Plenty of Phish: how to recognise and deal with phishing scams

Updated: Mar 17, 2021

What is Phishing scam email?

According to the Australian Cyber Security Centre, "phishing is a way that cybercriminals steal confidential information, such as online banking logins, credit card details, business login credentials or passwords/passphrases, by sending fraudulent messages (sometimes called ‘lures’)."

Source: ACSC |

What do Phishing scam emails look like?

Phishing emails "can be sent via email, SMS, instant messaging or social media platforms. They often contain a link to a fake website where you are encouraged to enter confidential details. The reason Phishing emails are so effective is because they often pretend to be from large organisations you trust. "

Phishing emails used to be easier to spot owing to their crude use of intellectual property they were imitating, as well as other giveaways like bad grammar and obviously suspicious links. Today, they have become increasingly sophisticated and often appear far less suspicious.

an example of a phishing scam email we've received
an example of a phishing scam email we received

Which brand/company/agency names are used in Phishing scams?

The ACSC lists the following:

· "state and territory police or law enforcement (fake fine scams)

· utilities such as power and gas (fake bills and overdue fines)

· postal services (parcel pick-up scams)

· banks (fake requests to update your information)

· telecommunication services (fake bills, fines or requests to confirm your details)

· government departments and service providers such as the Australian Taxation Office, Centrelink, Medicare and myGov."

What do legitimate companies/agencies do about Phishing scams?

"Because of phishing, it is now standard policy for many companies that they will not call, email or SMS you to:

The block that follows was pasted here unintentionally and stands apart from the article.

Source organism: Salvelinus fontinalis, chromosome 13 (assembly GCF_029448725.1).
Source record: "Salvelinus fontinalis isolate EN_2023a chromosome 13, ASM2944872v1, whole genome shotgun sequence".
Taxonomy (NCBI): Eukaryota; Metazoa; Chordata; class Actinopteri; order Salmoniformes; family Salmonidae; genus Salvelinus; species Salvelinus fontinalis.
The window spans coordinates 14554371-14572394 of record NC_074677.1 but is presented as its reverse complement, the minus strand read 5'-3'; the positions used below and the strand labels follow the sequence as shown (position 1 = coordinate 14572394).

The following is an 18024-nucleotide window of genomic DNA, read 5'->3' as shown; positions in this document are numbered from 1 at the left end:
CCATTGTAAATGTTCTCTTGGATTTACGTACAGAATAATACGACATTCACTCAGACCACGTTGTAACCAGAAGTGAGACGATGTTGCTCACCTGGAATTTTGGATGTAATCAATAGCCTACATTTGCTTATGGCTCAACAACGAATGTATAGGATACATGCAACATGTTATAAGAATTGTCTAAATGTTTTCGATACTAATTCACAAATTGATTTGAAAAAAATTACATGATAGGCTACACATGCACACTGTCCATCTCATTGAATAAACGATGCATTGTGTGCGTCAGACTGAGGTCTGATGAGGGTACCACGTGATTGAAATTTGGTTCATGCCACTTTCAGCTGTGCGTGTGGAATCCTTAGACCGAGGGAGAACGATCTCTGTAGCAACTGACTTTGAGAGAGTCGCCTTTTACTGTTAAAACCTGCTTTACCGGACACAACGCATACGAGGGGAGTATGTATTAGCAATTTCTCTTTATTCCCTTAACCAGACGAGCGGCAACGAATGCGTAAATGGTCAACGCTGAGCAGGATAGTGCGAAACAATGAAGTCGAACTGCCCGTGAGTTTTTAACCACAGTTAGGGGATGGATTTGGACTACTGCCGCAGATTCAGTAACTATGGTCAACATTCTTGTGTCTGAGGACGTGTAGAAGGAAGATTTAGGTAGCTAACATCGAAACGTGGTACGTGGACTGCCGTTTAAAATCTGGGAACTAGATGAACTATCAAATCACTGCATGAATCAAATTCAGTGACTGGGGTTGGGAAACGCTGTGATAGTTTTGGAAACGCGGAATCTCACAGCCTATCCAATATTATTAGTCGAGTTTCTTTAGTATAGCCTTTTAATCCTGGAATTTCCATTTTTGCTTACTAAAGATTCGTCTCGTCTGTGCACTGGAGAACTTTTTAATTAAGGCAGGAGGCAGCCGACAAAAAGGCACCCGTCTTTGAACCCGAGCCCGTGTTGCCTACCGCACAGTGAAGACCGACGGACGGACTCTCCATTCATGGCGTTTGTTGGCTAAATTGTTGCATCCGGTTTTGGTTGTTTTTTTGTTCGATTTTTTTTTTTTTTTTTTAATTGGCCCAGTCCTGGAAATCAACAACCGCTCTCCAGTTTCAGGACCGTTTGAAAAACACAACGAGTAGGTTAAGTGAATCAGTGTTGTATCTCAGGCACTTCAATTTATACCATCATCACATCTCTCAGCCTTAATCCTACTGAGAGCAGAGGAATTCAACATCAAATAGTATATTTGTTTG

· ask for your user name, PIN, password or secret/security questions and answers

· ask you to enter information on a web page that isn't part of their main public website

· ask to confirm personal information such as credit card details or account information

· request payment on the spot (e.g. for an undeliverable mail item or overdue fee)."

Source: ACSC |

How to protect yourself from Phishing scam attempts?

The ACSC recommends you take the following steps:

· "Don’t click on links in emails or messages, or open attachments, from people or organisations you don’t know.

· Be especially cautious if messages that "seem too good to be true" OR threaten you to make you take a suggested action.

· Before you click a link (in an email or on social media, instant messages, other web pages, or other means), hover over that link to see the actual web address it will take you to (usually shown at the bottom of the browser window). If you do not recognise or trust the address, try searching for relevant key terms in a web browser. This way you can find the article, video or web page without directly clicking on the suspicious link.

· If you're not sure, talk through the suspicious message to a Beyond Abilities Manager.

· Use a spam filter to block deceptive messages from even reaching you.

· Understand that your financial institution and other large organisations (such as Amazon, Apple, Facebook, Google, PayPal and others) would never send you a link and ask you to enter your personal or financial details."

What to do if you think you have revealed confidential information?

If believe you have revealed any of your financial information to someone who shouldn't have access to it, immediately inform your bank or financial institution. If any sensitive company information has been revealed, report it to your manager.

The ACSC states that you can also "contact IDCare on 1800 595 160 or via for support if you believe your personal information has been put at risk."